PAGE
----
Want to invest in real estate, but can’t afford to buy a whole unit?
STOs (Security token Offerings) offer retail investors a chance to secure fractional ownership in real assets, such as real estate. Tokenized securities are obviously backed by real-world assets and thus by well-established value.
Bitcoin Market Journal has taken a look at the legal status of STOs world-over. Here’s what we found.
|European Union||Regulated/Allowed||In the EU, MiFID II covers most securities and security tokens. The relevant law in this regard is Art. 4 (1) (44), which defines transferable securities. Most security tokens do, indeed, fall into this asset category.
The “catch” is that newly issued security tokens need to fulfill the requirements of the Prospectus Directive. Issuers have to submit a prospectus to the financial regulator of the country where the STO happens.
This prospectus then needs to be approved. In some cases and in some countries, issuers are exempted from this requirement. In Luxemburg, for instance, no prospectus is needed if the total value of issued security tokens does not exceed the EUR 1.5 million mark. These conditions differ from one country to another.
A new law regarding prospectuses is expected later this year. It will apparently relax some of the existing rules, making STOs easier.
|United States||Allowed and heavily regulated||In the US, security tokens are subject to existing laws governing securities in general.
These laws are some of the strictest in the world, which is not necessarily a liability from the perspective of the investor.
Security tokens may be exempted from some of these laws in the future. If they are deemed crowd-funding vehicles, they will come under an exemption clause. More legal clarity is required in this regard, though.
|China||Banned||Like ICOs, STOs are banned in China. According to the deputy governor of the People’s Bank of China, STOs constitute illegal financial activity.
Chinese authorities have been consistent regarding the legal status of STOs.
The head of the Beijing Financial Supervision Authority also called security tokens illegal. Fundraising activities can only be undertaken with the express approval of the government.
|Australia||Allowed/Regulated||Australia was one of the first countries to set up a functional regulatory framework for STOs. The regulatory entity tasked with overseeing security token activity is ASIC.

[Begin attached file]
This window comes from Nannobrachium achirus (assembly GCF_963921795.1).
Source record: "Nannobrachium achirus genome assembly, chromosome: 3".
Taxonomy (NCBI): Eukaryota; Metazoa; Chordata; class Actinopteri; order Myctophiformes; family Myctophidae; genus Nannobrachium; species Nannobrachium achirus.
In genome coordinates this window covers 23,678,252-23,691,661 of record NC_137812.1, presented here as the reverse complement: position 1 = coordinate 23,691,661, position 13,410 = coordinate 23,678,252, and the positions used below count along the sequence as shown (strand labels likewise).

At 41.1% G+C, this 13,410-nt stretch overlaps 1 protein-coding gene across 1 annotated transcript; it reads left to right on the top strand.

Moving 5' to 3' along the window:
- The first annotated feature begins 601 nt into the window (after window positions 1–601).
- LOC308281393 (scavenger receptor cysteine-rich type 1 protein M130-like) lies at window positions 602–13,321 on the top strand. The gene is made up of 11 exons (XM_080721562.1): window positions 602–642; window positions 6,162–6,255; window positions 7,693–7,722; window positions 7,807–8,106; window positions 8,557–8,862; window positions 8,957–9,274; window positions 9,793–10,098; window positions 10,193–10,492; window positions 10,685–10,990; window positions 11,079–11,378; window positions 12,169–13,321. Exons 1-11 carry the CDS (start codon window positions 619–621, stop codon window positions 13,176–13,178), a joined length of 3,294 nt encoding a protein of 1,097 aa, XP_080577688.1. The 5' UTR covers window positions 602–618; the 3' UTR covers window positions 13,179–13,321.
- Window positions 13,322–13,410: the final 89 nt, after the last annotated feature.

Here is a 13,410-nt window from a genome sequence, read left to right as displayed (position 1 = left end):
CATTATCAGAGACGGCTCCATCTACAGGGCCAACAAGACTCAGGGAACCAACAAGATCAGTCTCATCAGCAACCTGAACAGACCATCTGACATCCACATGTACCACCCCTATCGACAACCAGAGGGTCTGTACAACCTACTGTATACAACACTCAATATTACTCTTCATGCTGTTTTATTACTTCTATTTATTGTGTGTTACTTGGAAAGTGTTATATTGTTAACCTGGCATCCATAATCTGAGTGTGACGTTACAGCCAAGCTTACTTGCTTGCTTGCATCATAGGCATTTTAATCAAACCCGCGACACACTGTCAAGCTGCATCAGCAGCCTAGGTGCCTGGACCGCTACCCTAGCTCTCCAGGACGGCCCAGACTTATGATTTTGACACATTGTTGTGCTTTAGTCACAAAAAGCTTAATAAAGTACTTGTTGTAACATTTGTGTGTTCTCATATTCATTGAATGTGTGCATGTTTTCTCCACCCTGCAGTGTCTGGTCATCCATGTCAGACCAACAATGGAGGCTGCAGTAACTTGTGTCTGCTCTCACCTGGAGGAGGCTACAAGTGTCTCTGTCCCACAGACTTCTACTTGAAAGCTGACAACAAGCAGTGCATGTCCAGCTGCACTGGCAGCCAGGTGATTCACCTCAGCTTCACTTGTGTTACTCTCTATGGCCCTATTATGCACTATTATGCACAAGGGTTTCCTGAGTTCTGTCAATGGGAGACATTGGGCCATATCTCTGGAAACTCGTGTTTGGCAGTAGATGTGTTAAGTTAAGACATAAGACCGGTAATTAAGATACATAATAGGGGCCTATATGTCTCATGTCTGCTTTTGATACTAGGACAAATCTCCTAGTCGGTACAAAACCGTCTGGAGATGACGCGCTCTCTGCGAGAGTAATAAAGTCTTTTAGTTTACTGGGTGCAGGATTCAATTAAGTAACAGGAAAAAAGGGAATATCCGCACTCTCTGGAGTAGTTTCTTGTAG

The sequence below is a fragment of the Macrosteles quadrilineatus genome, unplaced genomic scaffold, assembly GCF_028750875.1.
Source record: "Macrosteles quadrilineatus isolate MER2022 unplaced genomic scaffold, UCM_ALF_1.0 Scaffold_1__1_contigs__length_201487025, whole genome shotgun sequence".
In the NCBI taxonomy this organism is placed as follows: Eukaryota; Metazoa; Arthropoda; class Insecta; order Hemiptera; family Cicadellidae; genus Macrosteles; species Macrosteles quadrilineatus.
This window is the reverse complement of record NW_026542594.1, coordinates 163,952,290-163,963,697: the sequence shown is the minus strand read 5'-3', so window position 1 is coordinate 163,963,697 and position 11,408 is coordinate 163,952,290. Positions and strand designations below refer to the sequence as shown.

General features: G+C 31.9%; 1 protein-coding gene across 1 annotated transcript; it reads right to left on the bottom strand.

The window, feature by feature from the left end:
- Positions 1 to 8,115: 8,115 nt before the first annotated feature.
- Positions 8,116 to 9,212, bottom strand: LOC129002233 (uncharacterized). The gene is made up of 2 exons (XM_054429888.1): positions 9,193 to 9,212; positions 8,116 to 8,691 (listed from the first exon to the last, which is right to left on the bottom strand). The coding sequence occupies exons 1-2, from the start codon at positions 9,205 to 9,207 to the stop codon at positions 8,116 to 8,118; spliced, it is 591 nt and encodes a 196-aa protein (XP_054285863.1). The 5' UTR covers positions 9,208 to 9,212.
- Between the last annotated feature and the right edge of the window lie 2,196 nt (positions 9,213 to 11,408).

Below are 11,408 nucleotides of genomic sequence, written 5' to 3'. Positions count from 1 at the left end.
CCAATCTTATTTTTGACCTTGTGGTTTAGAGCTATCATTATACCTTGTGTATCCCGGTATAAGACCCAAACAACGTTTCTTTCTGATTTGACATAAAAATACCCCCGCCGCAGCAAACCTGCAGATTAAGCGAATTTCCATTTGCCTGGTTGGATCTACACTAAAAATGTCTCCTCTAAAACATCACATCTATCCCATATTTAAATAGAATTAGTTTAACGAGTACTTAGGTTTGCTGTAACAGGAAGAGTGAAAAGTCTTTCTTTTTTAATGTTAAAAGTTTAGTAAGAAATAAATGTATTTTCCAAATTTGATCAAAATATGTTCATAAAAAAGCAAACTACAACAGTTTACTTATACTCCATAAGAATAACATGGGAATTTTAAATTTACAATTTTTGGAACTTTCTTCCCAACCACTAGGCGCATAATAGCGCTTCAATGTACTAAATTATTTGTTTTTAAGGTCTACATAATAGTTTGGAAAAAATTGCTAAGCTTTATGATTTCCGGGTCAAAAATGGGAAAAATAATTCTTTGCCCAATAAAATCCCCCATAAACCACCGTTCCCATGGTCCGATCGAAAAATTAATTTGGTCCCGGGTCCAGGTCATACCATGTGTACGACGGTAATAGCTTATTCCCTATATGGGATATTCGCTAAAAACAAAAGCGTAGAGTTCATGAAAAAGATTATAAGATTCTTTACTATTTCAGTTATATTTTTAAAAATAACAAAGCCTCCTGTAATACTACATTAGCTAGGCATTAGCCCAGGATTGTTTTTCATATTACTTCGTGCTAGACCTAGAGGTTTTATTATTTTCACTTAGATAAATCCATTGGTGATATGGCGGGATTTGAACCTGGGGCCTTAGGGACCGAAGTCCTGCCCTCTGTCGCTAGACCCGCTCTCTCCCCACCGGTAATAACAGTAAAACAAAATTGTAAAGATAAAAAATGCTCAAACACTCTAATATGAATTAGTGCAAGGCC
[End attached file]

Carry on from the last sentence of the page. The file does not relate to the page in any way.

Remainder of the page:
Australian law treats financial and non-financial tokenized securities differently.
If the security token is financial, it is governed by the Corporations Act and the ASIC Act of 2001. If it is non-financial, it falls under the Australian Consumer Law. In both cases, ASIC is responsible for enforcement.
|United Kingdom||Allowed/Regulated||The UK’s FCA boiled down the gist of the STO regulatory conundrum to definitions. The agency has clearly defined three categories of DLT tokens:
– security tokens (which fall under existing laws governing securities)
– exchange tokens (actual “currencies” such as BTC, ETH, etc. which are outside the regulatory perimeter of the agency)
– utility tokens
Of these, only security tokens qualify as Specified Investments. Thus, they come under the Regulated Activities Order and are therefore within the regulatory perimeter of the FCA.
|India||Not Regulated||In India, there are no laws regulating digital security tokens and STOs. The country has been taking an increasingly hard-line stance against digital currencies such as bitcoin.
Security tokens are quite different beasts, however. They may yet earn the nod from Indian regulators.
|France||Allowed/Regulated||In France, STOs are legal and subject to MiFID II regulation.
French lawmakers have even raised the limit under which STOs are exempted from the requirements of the Prospectus Directive to EUR 8 million.
What this means is that STOs that offer security tokens the total value of which does not exceed EUR 8 million do not require direct approval from the AMF
|Switzerland||Allowed/Regulated||In Switzerland, STOs are legal and regulated under a series of laws defined by FINMA, the local financial markets regulator.
By and large, security tokens are governed by the same laws as traditional securities, such as stocks, bonds, etc.
In addition to that, they are also subject to KYC laws as well as to Swiss banking regulations.
Like the UK’s FCA, FINMA has defined three classes of digital tokens:
– payment tokens
– asset tokens
– utility tokens
|Lithuania||Allowed/Regulated||Lithuania has been at the forefront of the DLT revolution. Its regulatory efforts have had a positive impact on ICOs as well as STOs.
The country serves as the home base of the first STO in Europe.
|Brazil||Allowed/Regulated||Entities looking to launch an STO in Brazil have to register their token offering with the Comissao de Valores Mobiliarios.
The law governing such crowd sales is the Securities and Exchange Act of the country.